The Norse-Gaels were a people who dominated much of the Irish Sea region and western Scotland for a large part of the Middle Ages, who were of Scandinavian and Gaelic origin and as a whole exhibited a great deal of Gaelic and Norse cultural syncretism. They are generally known by the Gaelic name which they themselves used, of which "Norse-Gaels" is a translation. This term is subject to a large range of variations depending on chronological and geographical differences in the Gaelic language, i.e. Gall Gaidel, Gall Gaidhel, Gall Gaidheal, Gall Gaedil, Gall Gaedhil, Gall Gaedhel, Gall Goidel, etc, etc. The terminology was used both by some Irish and some Scots who wished to alienate them, and by the Norse-Gaels themselves who wished to stress their Scandinavian heritage and Gaelic heritage and their links with Norway and other parts of the Scandinavian world and Gaelic world. The nativised presence of Norsemen in Ireland also lent at least one self-reference, that of Ostmen. Other modern translations used include Scoto-Norse, Hiberno-Norse and Foreign Gaels.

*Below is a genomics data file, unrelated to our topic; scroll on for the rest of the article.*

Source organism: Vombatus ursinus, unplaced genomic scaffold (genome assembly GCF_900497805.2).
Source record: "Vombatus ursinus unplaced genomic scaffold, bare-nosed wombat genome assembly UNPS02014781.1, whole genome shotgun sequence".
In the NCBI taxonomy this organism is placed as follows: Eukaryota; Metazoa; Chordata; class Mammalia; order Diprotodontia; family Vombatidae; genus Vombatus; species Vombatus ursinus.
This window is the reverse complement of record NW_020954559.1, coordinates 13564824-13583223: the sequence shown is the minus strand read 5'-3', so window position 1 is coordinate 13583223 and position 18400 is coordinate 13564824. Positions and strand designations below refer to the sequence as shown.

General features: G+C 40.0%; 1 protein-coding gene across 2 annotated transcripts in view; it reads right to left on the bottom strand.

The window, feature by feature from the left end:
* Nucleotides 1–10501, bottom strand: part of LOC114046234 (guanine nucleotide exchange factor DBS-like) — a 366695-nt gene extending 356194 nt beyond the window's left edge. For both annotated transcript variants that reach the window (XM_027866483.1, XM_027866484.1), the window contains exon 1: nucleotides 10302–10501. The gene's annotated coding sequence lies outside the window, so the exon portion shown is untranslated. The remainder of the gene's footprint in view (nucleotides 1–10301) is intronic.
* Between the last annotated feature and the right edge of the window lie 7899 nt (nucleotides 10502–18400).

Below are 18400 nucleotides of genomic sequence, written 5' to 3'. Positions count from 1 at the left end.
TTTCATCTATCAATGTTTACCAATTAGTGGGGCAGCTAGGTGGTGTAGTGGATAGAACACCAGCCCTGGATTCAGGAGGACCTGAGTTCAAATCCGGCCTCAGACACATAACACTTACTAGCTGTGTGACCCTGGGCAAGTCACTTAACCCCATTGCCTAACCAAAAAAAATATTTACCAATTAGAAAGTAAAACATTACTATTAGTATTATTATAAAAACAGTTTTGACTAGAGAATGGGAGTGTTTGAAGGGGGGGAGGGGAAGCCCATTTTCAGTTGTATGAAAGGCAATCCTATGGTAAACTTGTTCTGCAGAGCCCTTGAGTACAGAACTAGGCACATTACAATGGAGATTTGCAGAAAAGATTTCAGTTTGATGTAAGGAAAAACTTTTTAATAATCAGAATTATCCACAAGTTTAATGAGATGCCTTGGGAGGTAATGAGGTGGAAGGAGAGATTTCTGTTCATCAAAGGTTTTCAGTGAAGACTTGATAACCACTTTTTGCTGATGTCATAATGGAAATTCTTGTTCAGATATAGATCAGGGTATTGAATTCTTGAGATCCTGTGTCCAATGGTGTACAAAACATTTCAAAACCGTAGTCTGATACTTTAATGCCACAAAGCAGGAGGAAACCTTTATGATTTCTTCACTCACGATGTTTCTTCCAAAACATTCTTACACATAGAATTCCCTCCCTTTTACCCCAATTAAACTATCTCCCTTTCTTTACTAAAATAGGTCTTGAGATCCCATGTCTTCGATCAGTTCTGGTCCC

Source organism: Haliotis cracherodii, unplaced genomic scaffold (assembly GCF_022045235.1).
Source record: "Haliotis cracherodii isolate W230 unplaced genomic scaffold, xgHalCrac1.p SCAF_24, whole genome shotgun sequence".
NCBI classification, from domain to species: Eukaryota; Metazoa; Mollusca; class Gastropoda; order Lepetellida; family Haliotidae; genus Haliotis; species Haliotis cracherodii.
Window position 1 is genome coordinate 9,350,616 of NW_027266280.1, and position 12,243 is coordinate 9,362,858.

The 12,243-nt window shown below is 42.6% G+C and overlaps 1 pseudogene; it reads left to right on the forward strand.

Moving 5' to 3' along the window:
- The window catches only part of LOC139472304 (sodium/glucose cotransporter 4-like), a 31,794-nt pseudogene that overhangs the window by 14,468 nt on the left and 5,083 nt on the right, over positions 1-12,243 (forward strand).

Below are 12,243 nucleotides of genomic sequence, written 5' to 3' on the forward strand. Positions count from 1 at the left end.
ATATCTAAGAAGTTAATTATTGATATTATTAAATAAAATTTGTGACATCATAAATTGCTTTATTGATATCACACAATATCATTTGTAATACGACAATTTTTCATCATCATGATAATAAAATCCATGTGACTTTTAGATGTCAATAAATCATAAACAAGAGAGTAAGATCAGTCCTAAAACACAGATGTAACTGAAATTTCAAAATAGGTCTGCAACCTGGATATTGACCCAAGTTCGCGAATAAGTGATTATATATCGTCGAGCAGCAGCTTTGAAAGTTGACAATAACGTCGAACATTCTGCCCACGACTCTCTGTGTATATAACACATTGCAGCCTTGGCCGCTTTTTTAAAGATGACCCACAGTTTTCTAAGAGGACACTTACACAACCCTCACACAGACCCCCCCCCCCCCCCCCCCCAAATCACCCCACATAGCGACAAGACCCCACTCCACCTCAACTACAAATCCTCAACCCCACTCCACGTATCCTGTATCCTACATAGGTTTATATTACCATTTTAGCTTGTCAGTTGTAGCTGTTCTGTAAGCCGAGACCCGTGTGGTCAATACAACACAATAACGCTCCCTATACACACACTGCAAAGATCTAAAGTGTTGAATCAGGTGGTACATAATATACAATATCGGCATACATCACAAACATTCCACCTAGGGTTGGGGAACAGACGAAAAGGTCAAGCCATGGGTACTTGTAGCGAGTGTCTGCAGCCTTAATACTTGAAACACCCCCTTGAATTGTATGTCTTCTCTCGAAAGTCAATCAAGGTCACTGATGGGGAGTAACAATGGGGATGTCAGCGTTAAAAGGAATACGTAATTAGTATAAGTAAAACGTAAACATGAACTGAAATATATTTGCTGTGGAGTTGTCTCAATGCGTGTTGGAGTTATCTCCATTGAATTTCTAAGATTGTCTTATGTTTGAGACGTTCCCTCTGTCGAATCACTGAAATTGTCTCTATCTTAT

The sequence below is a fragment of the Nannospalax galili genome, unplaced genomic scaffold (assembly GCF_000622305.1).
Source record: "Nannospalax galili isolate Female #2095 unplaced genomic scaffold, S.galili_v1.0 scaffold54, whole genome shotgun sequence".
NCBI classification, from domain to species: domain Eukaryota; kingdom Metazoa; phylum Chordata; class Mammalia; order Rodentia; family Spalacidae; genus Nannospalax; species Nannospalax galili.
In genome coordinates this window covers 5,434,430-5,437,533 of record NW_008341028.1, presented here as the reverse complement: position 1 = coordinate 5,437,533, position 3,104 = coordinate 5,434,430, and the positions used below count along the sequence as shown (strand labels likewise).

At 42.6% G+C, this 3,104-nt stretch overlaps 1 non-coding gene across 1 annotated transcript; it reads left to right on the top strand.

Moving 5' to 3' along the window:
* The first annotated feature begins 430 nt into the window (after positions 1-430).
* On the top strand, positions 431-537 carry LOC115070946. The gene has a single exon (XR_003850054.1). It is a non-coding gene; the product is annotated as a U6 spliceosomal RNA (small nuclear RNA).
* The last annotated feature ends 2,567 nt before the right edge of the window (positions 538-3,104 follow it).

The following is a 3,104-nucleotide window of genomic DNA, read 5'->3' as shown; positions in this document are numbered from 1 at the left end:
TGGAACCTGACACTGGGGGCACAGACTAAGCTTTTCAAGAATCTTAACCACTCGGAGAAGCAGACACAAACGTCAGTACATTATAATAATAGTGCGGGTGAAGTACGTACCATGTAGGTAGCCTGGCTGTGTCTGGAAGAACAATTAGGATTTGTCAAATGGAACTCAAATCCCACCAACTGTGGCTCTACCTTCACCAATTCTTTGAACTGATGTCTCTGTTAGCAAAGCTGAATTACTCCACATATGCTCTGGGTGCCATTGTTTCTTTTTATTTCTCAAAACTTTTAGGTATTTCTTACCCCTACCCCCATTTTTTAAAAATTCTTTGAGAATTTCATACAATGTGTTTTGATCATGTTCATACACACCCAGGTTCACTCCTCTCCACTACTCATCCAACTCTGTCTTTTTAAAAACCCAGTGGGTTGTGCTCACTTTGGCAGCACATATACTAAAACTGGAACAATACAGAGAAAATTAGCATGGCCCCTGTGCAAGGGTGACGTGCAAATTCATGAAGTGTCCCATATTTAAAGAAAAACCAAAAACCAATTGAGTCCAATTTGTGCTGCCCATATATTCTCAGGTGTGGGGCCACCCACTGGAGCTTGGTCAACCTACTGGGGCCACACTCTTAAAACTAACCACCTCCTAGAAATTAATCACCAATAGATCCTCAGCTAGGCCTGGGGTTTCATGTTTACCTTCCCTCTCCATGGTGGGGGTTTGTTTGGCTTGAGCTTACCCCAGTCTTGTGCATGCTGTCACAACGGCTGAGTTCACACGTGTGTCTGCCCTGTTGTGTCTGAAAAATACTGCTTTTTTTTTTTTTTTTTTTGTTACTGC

The Norse-Gaels originated in Viking colonies of Ireland and Scotland who became subject to the process of Gaelicization, whereby starting as early as the ninth century, most intermarried with native Gaels (except for the Norse who settled in Cumbria) and adopted the Gaelic language as well as many other Gaelic customs. Many left their original worship of Norse gods and converted to Christianity, and this contributed to the Gaelicization. Gaelicized Scandinavians dominated the Irish Sea region until the Norman era of the twelfth century, founding long-lasting kingdoms, such as the Kingdoms of Man, Argyll, Dublin, York and Galloway. The Lords of the Isles, a Lordship which lasted until the sixteenth century, as well as many other Gaelic rulers of Scotland and Ireland, traced their descent from Norse-Gaels. The Norse-Gaels settlement in England was concentrated in the North West